Novel diagnostic and therapeutic nanotechnologies that can enable earlier and more specific detection of cancer, as well as enhance treatment response, are critically needed to improve patient outcomes. For instance, these tools may allow the operating surgeon to directly visualize tumor margins and/or metastatic disease spread to nearby lymph nodes. At the same time, vital normal tissue structures can be avoided if labeled with suitable agents.
The goal of the MSK-Cornell Center for Translation of Cancer Nanomedicine (MC2TCN) is to advance, translate, and disseminate a suite of ultrasmall (<10 nm), multimodality (PET/optical), core-shell silica nanoparticles. In addition to fluorescent particles being highly versatile and exquisitely bright, their size, brightness, and geometry can be tuned for a variety of cancer-care applications. Earlier-generation particles, referred to as Cornell dots or C dots, have already received FDA investigational new drug approvals for phase 1 clinical trials in melanoma, breast cancer, uterine/cervical cancer, and brain tumor patients.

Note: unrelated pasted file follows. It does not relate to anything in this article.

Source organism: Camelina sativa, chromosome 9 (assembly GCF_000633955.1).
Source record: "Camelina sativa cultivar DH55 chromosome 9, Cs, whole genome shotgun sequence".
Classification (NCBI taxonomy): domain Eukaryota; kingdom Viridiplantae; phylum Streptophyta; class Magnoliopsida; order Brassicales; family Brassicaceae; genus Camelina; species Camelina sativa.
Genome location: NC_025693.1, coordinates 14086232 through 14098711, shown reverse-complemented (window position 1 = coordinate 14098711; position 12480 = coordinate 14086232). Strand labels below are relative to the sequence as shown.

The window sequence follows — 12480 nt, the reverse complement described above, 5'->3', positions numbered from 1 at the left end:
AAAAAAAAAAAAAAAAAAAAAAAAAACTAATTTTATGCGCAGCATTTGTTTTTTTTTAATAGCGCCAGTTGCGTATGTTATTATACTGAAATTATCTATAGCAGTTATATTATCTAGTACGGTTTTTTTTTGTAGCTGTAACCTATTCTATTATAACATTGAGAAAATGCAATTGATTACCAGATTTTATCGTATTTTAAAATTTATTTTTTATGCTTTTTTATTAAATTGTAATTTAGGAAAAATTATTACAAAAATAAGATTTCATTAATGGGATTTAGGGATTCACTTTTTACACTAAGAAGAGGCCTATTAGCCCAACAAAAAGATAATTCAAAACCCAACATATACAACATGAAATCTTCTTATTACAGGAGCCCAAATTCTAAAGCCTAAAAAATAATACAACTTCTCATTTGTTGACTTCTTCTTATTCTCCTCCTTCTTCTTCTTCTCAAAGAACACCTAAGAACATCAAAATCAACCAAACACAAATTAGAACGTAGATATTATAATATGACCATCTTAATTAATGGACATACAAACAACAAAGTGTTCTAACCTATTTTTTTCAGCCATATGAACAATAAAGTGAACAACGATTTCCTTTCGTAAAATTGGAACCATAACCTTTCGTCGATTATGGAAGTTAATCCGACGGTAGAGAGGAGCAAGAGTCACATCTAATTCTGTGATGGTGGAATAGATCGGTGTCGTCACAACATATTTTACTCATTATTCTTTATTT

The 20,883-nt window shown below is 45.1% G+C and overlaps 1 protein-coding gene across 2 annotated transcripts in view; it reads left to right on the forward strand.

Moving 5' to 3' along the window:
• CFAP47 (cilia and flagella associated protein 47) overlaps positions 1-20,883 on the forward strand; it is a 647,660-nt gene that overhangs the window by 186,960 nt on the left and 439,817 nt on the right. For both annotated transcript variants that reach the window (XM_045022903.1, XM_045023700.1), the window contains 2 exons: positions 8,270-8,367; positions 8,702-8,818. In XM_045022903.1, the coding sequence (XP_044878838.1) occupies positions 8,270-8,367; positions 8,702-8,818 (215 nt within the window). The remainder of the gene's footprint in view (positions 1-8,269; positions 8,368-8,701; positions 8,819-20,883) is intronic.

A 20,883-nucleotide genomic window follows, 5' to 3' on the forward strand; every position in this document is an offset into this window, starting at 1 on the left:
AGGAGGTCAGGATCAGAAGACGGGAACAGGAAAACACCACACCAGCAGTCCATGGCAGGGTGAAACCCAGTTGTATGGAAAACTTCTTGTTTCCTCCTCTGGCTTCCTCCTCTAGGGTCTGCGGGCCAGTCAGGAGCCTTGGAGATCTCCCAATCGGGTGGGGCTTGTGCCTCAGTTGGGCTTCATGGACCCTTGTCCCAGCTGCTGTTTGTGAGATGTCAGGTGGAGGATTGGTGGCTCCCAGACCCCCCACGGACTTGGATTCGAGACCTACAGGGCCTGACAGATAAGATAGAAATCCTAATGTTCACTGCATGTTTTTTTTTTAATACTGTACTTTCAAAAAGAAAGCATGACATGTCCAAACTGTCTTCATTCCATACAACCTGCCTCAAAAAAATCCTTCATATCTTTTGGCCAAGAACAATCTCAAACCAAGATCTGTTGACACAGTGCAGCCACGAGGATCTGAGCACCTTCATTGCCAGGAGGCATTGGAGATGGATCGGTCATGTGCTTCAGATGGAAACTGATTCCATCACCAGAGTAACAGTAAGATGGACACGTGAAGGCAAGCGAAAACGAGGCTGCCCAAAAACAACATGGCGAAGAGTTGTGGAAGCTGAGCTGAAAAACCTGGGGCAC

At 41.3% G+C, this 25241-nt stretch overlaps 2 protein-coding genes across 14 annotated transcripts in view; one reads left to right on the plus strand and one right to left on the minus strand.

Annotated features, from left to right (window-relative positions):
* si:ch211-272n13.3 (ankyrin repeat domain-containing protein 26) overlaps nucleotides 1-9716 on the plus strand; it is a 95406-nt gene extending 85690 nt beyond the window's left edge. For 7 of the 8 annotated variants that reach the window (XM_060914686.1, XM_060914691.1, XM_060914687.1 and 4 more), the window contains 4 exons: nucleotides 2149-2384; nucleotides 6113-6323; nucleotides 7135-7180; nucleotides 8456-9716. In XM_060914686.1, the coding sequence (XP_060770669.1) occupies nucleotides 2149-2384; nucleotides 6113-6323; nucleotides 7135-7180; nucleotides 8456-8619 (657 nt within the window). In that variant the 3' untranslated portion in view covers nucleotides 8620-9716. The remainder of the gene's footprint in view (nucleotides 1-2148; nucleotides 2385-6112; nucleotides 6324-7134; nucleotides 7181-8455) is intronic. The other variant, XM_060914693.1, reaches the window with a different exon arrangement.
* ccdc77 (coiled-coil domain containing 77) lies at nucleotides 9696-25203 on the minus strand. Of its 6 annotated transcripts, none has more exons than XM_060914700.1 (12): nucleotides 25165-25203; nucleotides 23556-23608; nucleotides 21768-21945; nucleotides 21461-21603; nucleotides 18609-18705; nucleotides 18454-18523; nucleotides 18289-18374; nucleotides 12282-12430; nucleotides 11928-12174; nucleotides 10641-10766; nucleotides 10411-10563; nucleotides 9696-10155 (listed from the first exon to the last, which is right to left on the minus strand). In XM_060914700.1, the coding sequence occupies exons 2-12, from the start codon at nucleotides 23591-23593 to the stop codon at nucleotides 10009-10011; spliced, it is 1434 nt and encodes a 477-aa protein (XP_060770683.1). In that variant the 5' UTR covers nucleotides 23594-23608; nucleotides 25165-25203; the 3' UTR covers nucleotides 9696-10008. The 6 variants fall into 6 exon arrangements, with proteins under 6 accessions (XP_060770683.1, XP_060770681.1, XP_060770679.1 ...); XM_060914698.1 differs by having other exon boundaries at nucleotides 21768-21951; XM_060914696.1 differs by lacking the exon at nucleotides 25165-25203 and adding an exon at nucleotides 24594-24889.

The center’s activities focus on the development and future implementation of newer classes of clinically promising particle imaging platforms for:
- Impacting surgical care. Optical particle probes are being developed to more reliably detect, stage, and treat disease in the operating room.
- Markedly improving drug delivery and treatment efficacy. Ultrasmall particles are being designed to carry small molecular drugs or radiotherapy labels. These can target and treat molecular-genetic alterations that may lead to tumor progression, as well as enhance tumor cell kill.
The success of these nanomedicines is expected to guide future clinical decision-making and may transform the way we diagnose and treat cancer patients.